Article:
• anti-epileptic drug;
  • discontinuation;
  • seizures;
  • cohort;
  • pharmacoepidemiology



Fear of discontinuing concomitant anti-epileptic drugs (AEDs) may lead to potentially unnecessary and perhaps unsafe polypharmacy. The effect of withdrawing concomitant AEDs on epilepsy control was therefore studied in long-term users of levetiracetam.


The EULEV cohort followed patients initiating levetiracetam in France in 2005 or 2006 for one year. In those maintaining levetiracetam throughout the study period, the association of a reduction in the number of concomitant AEDs during the first six months with seizure-freedom during the last six months of follow-up was investigated using logistic regression.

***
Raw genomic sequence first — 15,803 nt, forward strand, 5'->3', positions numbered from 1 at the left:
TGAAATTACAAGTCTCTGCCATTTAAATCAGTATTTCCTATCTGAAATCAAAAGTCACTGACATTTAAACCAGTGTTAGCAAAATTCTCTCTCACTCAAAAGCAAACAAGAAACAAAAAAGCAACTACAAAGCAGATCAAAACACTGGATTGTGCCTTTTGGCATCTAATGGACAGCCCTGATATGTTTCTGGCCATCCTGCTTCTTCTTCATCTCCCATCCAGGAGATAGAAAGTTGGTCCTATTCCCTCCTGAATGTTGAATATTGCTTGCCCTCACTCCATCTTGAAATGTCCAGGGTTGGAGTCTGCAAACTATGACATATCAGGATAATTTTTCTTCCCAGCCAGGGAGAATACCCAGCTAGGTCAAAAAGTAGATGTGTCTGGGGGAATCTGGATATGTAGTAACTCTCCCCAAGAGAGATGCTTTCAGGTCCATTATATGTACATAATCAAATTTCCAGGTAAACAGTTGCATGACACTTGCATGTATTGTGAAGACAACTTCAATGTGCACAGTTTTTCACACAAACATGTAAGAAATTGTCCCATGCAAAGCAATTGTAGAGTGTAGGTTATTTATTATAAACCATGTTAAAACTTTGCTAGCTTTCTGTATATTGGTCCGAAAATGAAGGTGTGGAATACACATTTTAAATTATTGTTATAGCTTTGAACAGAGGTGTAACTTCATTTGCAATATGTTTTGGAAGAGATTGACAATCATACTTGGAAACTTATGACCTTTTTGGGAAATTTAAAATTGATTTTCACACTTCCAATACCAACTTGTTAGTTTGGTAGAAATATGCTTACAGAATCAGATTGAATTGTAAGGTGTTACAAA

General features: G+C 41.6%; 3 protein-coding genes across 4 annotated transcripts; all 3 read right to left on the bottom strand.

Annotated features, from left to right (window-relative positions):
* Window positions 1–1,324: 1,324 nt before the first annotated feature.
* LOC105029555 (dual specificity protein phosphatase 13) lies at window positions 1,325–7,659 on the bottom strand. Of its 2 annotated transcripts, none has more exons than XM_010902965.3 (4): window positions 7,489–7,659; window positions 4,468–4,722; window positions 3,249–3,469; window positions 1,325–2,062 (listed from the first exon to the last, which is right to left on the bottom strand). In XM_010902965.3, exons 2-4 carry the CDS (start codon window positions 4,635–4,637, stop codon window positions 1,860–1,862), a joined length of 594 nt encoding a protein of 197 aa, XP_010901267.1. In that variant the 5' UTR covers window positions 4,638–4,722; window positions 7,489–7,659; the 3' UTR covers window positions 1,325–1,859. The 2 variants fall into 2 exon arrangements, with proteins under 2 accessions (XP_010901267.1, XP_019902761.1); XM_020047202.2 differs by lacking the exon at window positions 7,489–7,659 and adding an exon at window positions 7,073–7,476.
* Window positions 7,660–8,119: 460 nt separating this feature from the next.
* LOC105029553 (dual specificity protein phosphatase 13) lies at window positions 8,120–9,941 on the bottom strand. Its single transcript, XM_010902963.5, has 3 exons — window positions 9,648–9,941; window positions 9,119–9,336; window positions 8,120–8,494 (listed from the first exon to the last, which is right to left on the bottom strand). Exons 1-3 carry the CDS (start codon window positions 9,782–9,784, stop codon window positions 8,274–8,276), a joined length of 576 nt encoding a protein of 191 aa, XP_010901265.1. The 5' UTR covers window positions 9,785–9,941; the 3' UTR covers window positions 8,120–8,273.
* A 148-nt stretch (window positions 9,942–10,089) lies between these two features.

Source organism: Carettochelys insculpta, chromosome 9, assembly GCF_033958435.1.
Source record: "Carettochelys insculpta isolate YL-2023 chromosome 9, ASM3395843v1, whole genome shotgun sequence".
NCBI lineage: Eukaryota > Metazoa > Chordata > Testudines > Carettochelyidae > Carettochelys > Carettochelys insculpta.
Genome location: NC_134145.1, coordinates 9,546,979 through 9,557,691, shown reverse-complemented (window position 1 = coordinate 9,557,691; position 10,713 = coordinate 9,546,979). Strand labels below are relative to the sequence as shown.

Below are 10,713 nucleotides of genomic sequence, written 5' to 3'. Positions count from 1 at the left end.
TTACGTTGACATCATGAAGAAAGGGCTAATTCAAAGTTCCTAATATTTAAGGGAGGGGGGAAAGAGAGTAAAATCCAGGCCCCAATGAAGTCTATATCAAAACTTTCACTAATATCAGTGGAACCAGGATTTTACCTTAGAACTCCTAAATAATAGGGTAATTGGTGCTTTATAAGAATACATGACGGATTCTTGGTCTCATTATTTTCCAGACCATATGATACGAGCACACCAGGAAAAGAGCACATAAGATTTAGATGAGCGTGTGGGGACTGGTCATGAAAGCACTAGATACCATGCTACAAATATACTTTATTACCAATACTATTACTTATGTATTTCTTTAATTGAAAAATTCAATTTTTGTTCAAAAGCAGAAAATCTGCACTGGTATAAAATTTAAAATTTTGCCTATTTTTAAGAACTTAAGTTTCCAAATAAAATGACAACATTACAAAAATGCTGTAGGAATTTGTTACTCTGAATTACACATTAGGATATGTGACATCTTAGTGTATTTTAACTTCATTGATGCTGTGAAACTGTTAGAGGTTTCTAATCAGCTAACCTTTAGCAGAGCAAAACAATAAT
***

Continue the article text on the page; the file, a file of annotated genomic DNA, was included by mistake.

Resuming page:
Of the 356 patients continuing levetiracetam for at least 1 year, 140 (39.3%) were seizure-free during the last six months of follow-up. Partial symptomatic or generalised idiopathic epilepsy were associated with greater seizure-freedom than partial cryptogenic disease. Factors associated with seizures were: longer disease duration, initial incapacity, increased number of seizures in the six months preceding levetiracetam initiation, and number of consultations for epilepsy in the six months preceding levetiracetam initiation. There was a trend for the association between the early reduction in the number of concomitant AEDs and seizure-free status later during follow-up, which however did not reach statistical significance in the final propensity score-adjusted multivariate model (OR = 1.8, 95%CI [0.8;4.0]).


Taking into account the various risk factors for seizures, the early reduction of concomitant AEDs was not associated with worse seizure rates during follow-up in real-life users of levetiracetam. Copyright © 2012 John Wiley & Sons, Ltd.